HC Deb 26 November 1958 vol 596 cc333-4
1. Mr. Brockway

asked the Secretary of State for Foreign Affairs whether Her Majesty's Government have accepted the compulsory jurisdiction of the European Court of Human Rights which is now being set up in accordance with the terms of the European Convention on Human Rights.

The Minister of State for Foreign Affairs (Mr. D. Ormsby-Gore)

No, Sir. As my right hon. and learned Friend said on 29th July last year: The position which Her Majesty's Government have continuously taken up is that they do not recognise the right of individual petition, because they take the view that States are the proper subject of international law and if individuals are given rights under international treaties effect should be given to those rights through the national law of the States concerned. The reason why we do not accept the idea of the compulsory jurisdiction of a European court is because it would mean that British codes of common and statute law would be subject to review by an international court. For many years it has been the position of successive British Governments that we should not accept that status."—[OFFICIAL REPORT, 29th July, 1957; Vol. 574, c. 867–8.]

Mr. Brockway

May I ask the right hon. Gentleman what in the world is the good of ratifying a Convention theoretically if one does not accept the application of that Convention? Is not it the case that human rights involve personal individual rights and that if we do not recognise that we are giving way to the totalitarian conception?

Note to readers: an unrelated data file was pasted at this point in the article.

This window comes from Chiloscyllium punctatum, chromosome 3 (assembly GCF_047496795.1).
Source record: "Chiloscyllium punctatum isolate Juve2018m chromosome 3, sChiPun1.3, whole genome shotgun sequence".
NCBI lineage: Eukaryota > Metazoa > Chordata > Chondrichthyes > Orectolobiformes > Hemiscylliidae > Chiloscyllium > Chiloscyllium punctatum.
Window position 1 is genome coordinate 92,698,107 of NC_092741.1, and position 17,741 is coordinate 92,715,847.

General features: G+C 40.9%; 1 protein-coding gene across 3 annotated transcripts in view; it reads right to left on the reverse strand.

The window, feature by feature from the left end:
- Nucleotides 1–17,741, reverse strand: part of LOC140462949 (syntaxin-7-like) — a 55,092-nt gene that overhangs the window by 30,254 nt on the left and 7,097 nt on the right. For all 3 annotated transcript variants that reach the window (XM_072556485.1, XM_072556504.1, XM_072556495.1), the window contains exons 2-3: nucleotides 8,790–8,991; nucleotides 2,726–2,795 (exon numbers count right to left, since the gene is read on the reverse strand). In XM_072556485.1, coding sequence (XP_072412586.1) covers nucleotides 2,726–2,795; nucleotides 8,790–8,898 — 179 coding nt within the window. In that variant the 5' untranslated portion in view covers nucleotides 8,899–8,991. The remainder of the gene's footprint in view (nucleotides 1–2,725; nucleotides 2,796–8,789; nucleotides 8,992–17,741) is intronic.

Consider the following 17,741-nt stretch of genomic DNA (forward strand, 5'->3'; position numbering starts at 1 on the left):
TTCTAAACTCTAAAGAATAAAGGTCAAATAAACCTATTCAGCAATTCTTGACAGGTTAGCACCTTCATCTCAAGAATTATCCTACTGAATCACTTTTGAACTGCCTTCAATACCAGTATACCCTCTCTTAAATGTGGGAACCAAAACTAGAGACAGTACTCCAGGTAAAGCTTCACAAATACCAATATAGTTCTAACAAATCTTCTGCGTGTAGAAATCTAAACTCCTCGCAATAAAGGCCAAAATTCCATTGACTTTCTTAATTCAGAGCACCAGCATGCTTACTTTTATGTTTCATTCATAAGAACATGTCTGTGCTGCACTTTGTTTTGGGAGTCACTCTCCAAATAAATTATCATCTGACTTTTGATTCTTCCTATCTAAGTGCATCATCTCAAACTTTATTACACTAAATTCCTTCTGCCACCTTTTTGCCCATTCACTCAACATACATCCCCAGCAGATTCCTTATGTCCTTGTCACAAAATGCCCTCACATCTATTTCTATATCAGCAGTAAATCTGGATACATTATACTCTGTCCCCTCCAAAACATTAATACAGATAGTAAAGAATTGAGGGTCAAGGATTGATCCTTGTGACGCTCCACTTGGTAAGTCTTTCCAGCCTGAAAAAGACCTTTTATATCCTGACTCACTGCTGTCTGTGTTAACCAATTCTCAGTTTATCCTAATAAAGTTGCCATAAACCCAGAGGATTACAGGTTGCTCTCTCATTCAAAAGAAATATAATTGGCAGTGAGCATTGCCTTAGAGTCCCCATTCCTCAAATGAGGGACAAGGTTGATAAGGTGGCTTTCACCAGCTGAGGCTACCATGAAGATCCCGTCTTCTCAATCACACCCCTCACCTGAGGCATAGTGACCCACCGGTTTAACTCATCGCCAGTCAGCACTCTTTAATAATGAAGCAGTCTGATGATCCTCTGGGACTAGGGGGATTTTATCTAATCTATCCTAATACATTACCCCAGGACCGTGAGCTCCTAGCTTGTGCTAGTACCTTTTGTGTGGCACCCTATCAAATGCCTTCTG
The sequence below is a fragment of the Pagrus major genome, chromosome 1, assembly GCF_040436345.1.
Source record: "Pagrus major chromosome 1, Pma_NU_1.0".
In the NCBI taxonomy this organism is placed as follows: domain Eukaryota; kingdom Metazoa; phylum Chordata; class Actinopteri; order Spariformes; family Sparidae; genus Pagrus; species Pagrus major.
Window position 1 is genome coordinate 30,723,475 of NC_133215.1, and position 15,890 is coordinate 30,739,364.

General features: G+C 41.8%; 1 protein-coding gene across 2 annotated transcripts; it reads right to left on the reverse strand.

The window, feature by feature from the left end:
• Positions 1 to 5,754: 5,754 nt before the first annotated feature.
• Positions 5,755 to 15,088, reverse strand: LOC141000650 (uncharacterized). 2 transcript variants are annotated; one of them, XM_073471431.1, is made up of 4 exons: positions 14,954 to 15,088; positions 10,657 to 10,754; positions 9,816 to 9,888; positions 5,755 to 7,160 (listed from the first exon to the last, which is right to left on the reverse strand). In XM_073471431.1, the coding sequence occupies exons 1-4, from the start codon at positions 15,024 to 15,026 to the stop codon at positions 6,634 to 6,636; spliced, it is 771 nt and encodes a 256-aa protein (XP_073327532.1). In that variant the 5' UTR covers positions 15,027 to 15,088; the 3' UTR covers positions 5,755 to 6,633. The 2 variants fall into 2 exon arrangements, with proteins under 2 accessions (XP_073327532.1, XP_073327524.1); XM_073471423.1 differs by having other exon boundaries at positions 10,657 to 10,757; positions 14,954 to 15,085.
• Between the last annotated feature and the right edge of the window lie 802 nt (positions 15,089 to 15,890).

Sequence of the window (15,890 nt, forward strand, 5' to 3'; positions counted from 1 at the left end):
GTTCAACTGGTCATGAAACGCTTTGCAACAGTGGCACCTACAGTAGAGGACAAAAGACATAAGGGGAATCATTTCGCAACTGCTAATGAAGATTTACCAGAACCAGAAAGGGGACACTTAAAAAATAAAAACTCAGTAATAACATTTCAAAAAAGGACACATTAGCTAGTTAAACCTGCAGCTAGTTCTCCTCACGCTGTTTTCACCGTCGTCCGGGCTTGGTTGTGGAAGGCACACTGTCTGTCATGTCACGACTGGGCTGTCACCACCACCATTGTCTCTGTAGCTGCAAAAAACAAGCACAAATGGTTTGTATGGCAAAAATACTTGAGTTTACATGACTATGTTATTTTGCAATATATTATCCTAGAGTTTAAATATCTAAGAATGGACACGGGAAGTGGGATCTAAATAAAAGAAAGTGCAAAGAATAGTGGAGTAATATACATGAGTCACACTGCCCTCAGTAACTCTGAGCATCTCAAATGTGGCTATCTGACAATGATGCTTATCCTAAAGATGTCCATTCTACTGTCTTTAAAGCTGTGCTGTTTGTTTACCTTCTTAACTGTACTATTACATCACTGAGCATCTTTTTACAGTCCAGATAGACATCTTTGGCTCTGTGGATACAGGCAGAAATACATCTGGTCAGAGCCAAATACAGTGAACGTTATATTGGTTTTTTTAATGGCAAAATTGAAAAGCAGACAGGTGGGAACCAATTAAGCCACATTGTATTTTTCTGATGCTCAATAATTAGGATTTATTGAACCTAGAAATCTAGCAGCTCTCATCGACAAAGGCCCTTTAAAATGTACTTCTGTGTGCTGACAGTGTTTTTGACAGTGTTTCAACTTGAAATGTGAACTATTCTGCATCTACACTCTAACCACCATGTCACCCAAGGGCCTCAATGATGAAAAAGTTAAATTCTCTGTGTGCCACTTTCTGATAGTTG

Mr. Ormsby-Gore

As I understand it, if one subscribes to a Convention one then sees that the laws of one's country are in conformity with the Convention, and the individual cases are then tried under the laws of one's own country.

Mr. S. Silverman

Would the hon. Gentleman explain how he reconciles that view with the action which the British Government took—and in the opinion of most of us rightly took—in regard to the Nuremburg trials? Can one really maintain a view of international law, international rights, on the basis that a man may be individually subject to penalties for infractions of it, but not be able to claim any rights under the same conception?

Mr. Ormsby-Gore

I quite agree that the procedure in the Nuremburg courts was entirely exceptional and was due to the actions that took place in the war. I agree that it does not square with all the other cases which we have in mind.

Mr. Brockway

In view of that unsatisfactory reply, I wish to ask your permission, Mr. Speaker. to raise the matter at the first opportunity on the Adjournment.